Oh, but there were earlier calamities that opened opportunities. The current theory for how multi-cell animals got their start is pretty amazing.  A couple of decades ago my old Caltech housemate Joe Kirschvink stitched together evidence that our world had gone through an “Iceball Earth” phase, a bit less than a billion years ago, when the Sun was cooler and the boundary of its Continually Habitable (‘Goldilocks’) Zone (CHZ) was farther in. Which meant that if too much greenhouse gas was removed by the photosynthetic microbes – especially algae, then swarming the oceans -- a deep cooling was possible. In The Atlantic, Ed Yong writes: 
Around 717 million years ago, the Earth turned into a snowball. Most of the ocean, if not all of it, was frozen at its surface. The land, which was aggregated into one big supercontinent, was also covered in mile-thick ice.” This giga ice age would have lasted till volcanoes replenished (and overshot) the atmosphere’s CO2, causing a melt of incredible speed. Joe thinks it might have happened more than once.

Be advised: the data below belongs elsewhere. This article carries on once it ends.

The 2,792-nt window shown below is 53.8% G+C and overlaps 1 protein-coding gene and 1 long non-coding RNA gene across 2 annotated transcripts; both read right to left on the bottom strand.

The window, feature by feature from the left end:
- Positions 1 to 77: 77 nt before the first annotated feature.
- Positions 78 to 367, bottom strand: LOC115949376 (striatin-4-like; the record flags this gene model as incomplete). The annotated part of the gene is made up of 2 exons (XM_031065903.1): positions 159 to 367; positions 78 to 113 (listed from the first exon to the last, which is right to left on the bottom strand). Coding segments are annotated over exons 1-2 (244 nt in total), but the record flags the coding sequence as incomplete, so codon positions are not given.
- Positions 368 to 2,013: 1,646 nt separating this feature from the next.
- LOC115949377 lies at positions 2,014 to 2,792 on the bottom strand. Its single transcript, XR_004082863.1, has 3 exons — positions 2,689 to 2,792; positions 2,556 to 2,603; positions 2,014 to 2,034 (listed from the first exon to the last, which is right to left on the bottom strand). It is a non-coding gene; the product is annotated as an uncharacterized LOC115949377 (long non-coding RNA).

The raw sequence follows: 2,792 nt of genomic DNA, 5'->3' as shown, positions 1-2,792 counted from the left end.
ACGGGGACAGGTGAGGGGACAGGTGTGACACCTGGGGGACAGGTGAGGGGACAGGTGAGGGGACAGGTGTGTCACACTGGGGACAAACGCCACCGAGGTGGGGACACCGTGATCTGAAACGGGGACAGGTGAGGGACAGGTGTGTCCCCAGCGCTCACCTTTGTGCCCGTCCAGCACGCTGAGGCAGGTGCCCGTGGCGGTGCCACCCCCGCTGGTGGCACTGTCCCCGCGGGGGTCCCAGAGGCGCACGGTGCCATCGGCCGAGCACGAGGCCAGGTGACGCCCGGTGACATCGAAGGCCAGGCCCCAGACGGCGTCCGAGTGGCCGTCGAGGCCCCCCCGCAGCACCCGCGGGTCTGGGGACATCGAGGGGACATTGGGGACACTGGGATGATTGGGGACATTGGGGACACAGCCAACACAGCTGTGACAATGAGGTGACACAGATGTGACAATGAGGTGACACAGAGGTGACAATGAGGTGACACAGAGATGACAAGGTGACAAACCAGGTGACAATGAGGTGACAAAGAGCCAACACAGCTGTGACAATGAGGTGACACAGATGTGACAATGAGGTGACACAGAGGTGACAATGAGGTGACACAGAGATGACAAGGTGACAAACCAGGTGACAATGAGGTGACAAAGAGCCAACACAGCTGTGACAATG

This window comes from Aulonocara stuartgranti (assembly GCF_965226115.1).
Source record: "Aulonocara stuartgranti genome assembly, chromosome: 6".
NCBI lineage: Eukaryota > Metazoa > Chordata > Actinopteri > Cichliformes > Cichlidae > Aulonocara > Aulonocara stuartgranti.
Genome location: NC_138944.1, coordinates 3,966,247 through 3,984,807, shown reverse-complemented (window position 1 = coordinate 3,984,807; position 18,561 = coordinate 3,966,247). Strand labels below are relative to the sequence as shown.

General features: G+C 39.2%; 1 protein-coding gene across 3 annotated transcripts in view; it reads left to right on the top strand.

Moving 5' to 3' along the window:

The ice melted, and the surface of the sea reached temperatures of 120 to 140 degrees Fahrenheit. By 659 million years ago, the world had transformed from snowball to greenhouse. And just 14 million years later, the ice returned and the planet became a snowball for the second time.” This fascinating (recommended) articlecleverly calls the cycle (as did my longtime colleague George Martin) “a song of ice and fire.”
Bearing some similarities in appearance to modern flying squirrels, the earliest examples of gliding mammals yet discovered are dated to the Jurassic period about 160 million years ago.
And finally....